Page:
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Travel: Compton Mackenzie, the man who loved islands

Regulars | By Patrick Barkham

Compton Mackenzie was drawn to the sea. And on Barra he adored the islanders, their stories and their laughter, says Patrick Barkham.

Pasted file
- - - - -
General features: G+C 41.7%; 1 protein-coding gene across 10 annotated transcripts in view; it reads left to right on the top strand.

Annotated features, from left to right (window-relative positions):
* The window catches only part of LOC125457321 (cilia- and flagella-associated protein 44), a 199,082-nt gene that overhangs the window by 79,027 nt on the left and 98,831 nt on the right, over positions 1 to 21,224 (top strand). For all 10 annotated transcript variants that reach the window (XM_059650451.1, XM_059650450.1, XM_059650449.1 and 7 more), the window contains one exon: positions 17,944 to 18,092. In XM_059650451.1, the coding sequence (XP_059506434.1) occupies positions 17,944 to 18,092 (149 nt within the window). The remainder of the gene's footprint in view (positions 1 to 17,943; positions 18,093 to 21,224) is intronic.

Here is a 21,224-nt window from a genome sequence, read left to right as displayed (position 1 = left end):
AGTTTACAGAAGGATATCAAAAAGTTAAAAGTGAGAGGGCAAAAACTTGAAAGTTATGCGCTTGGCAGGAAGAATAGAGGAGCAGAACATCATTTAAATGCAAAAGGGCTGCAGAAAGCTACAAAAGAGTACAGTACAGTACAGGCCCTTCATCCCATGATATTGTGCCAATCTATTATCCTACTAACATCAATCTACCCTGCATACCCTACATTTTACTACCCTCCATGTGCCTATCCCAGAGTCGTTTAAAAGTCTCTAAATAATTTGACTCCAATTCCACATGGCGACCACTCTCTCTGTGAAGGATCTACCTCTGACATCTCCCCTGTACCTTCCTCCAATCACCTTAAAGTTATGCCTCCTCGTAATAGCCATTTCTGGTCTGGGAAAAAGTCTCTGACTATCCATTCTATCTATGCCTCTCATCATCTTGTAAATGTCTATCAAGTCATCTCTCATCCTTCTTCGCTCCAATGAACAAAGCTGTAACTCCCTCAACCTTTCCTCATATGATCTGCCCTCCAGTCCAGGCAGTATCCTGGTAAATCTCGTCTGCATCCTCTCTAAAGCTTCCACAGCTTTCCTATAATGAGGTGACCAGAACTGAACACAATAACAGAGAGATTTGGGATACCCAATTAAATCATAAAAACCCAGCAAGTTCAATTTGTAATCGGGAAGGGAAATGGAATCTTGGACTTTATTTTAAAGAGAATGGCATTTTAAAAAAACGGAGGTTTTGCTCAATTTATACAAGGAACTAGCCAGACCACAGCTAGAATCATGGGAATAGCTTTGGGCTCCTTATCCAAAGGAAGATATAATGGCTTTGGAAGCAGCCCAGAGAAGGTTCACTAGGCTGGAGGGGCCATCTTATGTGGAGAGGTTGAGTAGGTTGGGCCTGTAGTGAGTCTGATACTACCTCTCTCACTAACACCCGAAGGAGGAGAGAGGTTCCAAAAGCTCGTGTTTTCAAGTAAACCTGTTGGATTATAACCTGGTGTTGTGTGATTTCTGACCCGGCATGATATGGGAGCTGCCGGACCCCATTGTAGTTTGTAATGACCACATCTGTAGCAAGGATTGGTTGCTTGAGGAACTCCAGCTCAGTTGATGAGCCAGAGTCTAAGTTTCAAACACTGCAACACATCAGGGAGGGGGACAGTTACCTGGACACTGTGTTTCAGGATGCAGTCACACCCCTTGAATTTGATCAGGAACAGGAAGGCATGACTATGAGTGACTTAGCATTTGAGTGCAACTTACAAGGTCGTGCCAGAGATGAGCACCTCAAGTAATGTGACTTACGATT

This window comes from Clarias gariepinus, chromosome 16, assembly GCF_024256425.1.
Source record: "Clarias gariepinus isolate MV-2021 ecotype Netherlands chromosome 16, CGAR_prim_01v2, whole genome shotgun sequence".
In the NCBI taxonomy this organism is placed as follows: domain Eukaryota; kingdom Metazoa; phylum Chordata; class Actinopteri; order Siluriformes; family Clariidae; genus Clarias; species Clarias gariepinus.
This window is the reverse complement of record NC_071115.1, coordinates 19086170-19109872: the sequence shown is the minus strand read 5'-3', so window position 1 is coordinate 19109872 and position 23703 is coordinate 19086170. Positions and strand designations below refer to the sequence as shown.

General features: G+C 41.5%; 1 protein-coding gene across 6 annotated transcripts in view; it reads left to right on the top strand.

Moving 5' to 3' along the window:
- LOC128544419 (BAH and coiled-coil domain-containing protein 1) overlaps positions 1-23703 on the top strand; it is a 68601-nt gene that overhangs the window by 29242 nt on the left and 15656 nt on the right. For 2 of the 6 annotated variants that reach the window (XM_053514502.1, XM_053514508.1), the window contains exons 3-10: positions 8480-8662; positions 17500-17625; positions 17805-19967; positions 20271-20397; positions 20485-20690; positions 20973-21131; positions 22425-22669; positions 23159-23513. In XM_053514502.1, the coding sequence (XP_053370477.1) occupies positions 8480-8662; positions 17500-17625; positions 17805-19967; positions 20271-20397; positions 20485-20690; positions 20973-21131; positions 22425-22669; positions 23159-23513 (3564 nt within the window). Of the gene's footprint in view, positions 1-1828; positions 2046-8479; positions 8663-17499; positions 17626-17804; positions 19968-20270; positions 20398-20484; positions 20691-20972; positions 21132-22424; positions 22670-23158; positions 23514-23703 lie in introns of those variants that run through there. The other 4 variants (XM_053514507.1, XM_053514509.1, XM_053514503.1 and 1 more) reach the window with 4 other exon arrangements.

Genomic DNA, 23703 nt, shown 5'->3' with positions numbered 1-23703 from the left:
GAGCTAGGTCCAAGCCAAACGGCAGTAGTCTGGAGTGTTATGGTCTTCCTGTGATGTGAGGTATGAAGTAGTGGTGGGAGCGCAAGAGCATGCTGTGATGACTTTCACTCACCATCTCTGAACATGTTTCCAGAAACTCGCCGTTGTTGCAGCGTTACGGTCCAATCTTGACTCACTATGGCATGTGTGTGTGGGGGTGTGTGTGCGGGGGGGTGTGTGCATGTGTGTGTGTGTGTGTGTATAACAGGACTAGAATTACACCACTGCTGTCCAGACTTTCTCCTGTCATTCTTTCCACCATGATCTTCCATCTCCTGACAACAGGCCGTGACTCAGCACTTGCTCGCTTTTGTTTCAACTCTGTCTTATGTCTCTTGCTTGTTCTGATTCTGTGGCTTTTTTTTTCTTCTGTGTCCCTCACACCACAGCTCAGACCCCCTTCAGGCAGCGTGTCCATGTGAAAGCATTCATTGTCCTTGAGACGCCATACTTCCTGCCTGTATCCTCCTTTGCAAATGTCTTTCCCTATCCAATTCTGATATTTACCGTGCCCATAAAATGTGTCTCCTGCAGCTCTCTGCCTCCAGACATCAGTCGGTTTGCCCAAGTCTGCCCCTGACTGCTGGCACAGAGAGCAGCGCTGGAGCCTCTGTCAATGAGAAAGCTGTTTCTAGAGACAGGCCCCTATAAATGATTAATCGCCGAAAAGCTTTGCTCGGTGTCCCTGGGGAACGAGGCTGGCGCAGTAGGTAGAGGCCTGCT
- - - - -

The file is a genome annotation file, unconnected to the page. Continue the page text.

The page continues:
In a Hebridean gale, the Twin Otter plane made an implausibly smooth landing on the champagne-coloured sands of Tràigh Mhòr, a beach on Barra. This small Scottish island boasts the only regular scheduled flight that lands on a beach. It is also the setting for Whisky Galore (1947) – the novel and 1949 Ealing comedy that celebrates resourceful islanders plundering the booze-filled SS Cabinet Minister, a fiction based on a real shipwreck. The book was written by Sir Compton Mackenzie. I flew to Barra on a pilgrimage to discover more about his eccentric life on this remote Outer Hebridean island. My first impressions were completely atypical of this most welcoming of communities. ‘You’re twenty minutes late,’ barked the driver of Barra’s bus in the small wet airport car park. ‘I’m sorry – the plane was late leaving Glasgow,’ I stammered, paying £2.10 to be swept around the island’s...

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